NEJM 21 Jun 2007 Vol 356

Dracunculiasis is a most ornamental word, but the little dragon to which it refers – the guinea worm – is a horrible parasite which, thanks to a lot of humble effort in remote communities, is on the verge of extinction.

No longer will you be able to tease your squeamish loved ones with pictures of long white worms being pulled out of people’s extremities.

But most of the world is still plagued with insect-borne diseases – including plague itself, of course, but more commonly malaria, dengue fever, Lyme disease and so on, plus leishmaniasis. This perspective piece looks at the various strategies by which we can attempt either to kill the insect hosts or the organisms they carry. In the case of leishmaniasis, of which the visceral form can be fatal, an Indian trial of intramuscular paromomycin has proved highly successful. As man is the only reservoir, this may eventually lead to the elimination of the organism.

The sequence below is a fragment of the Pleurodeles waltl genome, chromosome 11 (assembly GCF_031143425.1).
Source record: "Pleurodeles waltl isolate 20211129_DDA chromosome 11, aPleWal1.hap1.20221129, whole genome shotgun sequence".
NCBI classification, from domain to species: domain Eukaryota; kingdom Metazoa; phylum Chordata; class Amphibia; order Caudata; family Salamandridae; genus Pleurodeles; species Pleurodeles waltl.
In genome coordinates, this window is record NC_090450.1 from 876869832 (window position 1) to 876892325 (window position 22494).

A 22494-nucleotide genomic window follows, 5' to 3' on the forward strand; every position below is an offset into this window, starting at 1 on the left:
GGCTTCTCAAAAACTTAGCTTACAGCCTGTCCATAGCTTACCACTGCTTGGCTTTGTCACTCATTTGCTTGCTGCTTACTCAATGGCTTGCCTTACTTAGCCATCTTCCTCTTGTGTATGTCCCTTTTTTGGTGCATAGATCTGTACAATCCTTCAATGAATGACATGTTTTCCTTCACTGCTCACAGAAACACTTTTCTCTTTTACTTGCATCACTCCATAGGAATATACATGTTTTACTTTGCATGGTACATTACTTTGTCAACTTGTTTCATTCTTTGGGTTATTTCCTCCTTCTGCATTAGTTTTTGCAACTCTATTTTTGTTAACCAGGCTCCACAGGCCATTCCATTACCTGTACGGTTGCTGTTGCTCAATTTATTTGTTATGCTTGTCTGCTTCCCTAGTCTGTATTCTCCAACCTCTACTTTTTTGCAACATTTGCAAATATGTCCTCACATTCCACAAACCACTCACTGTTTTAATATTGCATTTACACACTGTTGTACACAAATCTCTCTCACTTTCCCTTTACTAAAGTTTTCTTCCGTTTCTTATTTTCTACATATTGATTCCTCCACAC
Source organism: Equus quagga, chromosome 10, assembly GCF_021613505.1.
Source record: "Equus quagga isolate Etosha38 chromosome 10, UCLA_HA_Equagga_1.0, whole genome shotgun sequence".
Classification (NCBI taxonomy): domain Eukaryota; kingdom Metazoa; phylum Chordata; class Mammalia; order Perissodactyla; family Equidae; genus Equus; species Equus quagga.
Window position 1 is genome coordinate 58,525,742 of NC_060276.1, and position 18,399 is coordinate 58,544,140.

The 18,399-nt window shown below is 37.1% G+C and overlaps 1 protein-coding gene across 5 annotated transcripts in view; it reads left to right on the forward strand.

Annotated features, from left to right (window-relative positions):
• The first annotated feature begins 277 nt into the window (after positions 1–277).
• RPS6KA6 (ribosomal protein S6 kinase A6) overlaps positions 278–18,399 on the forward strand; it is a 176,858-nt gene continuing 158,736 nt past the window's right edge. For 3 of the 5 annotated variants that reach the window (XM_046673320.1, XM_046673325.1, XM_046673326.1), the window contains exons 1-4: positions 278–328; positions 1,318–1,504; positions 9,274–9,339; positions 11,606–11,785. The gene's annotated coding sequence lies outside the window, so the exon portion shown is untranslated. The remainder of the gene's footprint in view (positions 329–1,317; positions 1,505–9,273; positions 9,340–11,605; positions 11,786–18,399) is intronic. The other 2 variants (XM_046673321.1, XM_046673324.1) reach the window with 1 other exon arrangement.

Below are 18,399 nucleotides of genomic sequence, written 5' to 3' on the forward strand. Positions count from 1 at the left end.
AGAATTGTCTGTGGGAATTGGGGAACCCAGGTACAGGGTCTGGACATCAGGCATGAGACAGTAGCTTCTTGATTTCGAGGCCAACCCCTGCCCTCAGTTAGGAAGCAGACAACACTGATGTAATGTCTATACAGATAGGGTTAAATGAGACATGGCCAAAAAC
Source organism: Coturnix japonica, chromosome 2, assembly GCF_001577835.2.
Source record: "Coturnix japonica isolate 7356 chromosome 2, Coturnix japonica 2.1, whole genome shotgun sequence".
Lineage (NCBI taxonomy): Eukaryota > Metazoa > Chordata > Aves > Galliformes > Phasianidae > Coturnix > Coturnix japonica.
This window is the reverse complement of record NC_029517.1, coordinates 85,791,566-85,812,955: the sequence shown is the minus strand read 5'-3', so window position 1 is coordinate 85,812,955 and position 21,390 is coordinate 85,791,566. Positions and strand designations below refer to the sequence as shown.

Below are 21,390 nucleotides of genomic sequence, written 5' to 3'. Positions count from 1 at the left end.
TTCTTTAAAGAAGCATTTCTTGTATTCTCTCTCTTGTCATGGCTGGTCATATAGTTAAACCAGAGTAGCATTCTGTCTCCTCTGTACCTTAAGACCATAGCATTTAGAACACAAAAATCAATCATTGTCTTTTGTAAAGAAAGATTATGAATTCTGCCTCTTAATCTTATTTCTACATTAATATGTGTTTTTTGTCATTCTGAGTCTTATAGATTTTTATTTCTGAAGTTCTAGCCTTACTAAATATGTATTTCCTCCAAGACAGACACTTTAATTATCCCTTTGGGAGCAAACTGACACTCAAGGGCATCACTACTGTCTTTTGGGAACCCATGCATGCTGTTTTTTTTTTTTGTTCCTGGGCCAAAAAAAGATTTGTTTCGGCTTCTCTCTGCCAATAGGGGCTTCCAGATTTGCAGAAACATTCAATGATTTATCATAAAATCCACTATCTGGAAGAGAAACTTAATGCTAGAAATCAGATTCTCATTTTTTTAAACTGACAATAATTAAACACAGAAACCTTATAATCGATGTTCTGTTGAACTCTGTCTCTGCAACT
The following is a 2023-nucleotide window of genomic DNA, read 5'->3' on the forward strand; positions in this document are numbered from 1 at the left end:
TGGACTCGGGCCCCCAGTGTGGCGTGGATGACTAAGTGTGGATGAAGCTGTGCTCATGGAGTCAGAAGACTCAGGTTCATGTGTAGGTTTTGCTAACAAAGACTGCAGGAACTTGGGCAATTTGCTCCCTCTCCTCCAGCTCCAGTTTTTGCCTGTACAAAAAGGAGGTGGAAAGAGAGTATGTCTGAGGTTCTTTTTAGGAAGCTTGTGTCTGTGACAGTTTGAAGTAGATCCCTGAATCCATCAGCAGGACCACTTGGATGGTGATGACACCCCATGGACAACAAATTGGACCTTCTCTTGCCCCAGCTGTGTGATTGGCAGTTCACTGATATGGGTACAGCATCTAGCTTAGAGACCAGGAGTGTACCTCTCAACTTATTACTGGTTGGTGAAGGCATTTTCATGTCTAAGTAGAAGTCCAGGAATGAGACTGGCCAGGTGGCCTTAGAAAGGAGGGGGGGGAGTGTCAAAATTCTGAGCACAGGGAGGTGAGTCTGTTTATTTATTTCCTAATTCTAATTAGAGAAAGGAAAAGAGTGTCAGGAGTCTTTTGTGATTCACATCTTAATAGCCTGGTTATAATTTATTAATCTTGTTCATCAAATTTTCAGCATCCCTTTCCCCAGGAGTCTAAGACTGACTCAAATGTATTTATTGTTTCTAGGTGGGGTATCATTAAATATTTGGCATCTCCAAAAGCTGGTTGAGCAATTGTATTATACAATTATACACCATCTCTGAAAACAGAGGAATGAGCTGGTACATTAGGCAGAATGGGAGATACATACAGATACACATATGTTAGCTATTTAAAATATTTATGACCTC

Know anything about smouldering multiple myeloma? Ah, you guessed – it’s pre-myeloma which has been picked up by detecting a high level of monoclonal IgG or IgA protein, or a bone marrow showing more than 10% plasma cells. The Mayo clinic has looked at all patients detected from 1970, and plotted their risk of developing overt disease. If you are one of the 75% who haven’t got full MM by 15 years, your risk diminishes thereafter.

One surrogate end-point that’s become popular in the last few years is coronary artery calcification. Lower that and you have to lower cardiovascular risk, surely. This study proves that oestrogen therapy lowers coronary calcification by quite a dramatic amount. Other studies show that it increases cardiovascular risk. So yah-boo to surrogate markers. Always go for hard end-points: merely chalky ones won’t do.